Washington Law Review


Graham on the Ground

March 01, 2012 | 87 Wash. L. Rev. 51

Abstract:  In Graham v. Florida, the U.S. Supreme Court held that it is unconstitutional to
sentence a non-homicide juvenile offender to life in prison without parole. While states need
not guarantee release to these juvenile offenders, they cannot foreclose such an outcome at
the sentencing phase. Scholars have identified several long-term ramifications of Graham,
including its likely influence on juvenile sentencing practices and on retributive justice
theory. As yet unexamined, though, are the important and thorny legal questions that Graham
raises for state judges and lawmakers in the very short term. To whom does the Graham
decision apply? What is the appropriate remedy for those inmates? What affirmative
obligations does the Graham decision impose upon the states? This Article endeavors to
answer these and other pressing questions that confront judges and legislators today. Part I
briefly describes the Graham opinion and surveys what scholars to date have identified as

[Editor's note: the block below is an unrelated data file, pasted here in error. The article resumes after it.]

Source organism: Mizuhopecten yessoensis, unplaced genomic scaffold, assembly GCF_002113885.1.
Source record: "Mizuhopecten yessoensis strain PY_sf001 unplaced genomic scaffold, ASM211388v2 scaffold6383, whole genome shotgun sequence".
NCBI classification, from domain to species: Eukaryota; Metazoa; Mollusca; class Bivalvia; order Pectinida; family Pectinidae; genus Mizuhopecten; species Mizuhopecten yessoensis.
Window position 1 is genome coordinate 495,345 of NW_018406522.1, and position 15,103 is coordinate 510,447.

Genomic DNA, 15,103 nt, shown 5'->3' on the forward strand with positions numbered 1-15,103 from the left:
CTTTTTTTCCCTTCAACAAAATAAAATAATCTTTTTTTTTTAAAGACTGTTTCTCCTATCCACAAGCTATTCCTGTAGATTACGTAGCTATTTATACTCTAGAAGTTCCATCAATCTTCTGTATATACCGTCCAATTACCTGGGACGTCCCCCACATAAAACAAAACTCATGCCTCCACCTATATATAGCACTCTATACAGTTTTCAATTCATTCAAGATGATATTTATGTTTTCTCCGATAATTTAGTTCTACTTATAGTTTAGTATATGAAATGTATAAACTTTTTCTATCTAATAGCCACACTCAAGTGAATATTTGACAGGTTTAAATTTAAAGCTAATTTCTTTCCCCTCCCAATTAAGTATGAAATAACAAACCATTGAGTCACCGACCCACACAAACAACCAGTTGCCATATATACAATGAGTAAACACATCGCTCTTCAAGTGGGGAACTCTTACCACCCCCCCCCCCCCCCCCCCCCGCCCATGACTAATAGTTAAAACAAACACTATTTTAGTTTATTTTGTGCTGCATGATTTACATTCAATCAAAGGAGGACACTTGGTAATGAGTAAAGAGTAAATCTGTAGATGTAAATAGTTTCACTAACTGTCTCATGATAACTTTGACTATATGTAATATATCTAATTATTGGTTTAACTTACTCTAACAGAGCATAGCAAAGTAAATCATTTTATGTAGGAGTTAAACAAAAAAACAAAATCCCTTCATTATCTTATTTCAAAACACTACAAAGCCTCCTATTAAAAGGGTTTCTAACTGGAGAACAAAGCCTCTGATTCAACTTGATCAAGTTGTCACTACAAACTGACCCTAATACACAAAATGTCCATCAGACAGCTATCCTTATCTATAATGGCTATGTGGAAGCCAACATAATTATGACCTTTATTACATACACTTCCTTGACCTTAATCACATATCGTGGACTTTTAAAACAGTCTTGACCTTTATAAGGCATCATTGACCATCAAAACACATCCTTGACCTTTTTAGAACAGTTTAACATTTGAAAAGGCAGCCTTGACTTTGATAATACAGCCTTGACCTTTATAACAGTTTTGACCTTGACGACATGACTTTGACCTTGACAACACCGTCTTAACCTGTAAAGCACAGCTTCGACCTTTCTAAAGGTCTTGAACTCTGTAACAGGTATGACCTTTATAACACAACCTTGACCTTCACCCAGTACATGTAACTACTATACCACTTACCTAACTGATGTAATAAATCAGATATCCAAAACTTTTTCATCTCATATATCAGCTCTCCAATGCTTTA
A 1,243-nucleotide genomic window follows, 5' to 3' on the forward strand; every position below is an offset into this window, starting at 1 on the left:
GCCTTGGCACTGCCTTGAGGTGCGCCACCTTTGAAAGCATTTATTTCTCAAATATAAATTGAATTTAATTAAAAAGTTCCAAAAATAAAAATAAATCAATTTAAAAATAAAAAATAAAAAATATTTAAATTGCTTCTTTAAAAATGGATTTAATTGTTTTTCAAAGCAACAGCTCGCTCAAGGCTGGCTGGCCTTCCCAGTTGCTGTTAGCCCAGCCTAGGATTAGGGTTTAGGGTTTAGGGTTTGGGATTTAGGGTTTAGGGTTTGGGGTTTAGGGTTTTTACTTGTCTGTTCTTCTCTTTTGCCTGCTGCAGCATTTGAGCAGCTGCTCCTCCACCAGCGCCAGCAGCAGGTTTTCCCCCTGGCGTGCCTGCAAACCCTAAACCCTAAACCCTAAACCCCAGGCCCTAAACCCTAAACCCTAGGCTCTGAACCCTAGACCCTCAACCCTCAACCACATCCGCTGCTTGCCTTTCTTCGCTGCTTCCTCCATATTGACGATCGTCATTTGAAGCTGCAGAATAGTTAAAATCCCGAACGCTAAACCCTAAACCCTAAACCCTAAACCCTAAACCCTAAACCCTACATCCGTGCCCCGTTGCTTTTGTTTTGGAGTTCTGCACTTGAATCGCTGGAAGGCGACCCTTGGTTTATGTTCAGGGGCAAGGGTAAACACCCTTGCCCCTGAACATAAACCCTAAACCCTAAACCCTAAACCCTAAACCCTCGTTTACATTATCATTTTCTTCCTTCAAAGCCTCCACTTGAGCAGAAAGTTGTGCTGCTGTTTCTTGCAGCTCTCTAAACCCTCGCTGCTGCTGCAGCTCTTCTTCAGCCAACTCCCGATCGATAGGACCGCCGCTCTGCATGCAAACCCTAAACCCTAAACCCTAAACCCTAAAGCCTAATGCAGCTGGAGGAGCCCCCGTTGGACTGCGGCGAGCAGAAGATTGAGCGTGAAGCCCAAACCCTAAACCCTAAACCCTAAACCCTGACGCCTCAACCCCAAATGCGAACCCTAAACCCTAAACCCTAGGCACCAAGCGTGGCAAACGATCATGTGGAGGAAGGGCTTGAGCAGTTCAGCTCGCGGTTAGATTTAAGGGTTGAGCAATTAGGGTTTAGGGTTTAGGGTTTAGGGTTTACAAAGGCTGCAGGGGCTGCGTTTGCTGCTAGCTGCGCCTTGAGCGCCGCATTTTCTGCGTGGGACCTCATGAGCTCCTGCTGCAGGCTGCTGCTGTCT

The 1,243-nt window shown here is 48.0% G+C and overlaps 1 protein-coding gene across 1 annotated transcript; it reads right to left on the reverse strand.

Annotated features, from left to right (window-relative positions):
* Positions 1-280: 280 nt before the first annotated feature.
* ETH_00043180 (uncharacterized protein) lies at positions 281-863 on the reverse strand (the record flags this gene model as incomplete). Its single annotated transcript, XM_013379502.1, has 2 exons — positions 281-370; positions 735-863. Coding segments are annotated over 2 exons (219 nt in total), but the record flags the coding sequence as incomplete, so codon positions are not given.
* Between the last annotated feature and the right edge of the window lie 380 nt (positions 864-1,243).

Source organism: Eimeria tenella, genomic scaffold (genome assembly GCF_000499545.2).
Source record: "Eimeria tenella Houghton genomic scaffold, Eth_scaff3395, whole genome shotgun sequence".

salient aspects of the decision. Part II seeks to provide a blueprint for lower courts and
legislatures implementing the Graham decision. Specifically, it argues that: (1) Graham is
retroactively applicable to all inmates who received a life-without-parole sentence for a
juvenile non-homicide crime; (2) those inmates entitled to relief under Graham require
effective representation at their resentencing hearings; (3) judges presiding over resentencing
hearings should err in favor of rehabilitation over retribution to comport with the spirit of
Graham; and (4) long-term legislative and executive action are necessary in order to make
Graham’s promise a reality. Finally, Part III situates Graham in the context of our nation’s
ongoing criminal justice failings. While the sentence challenged in Graham ought to be
viewed as a symptom of such failings, the Graham decision may offer a window of hope for
reform on that same front.

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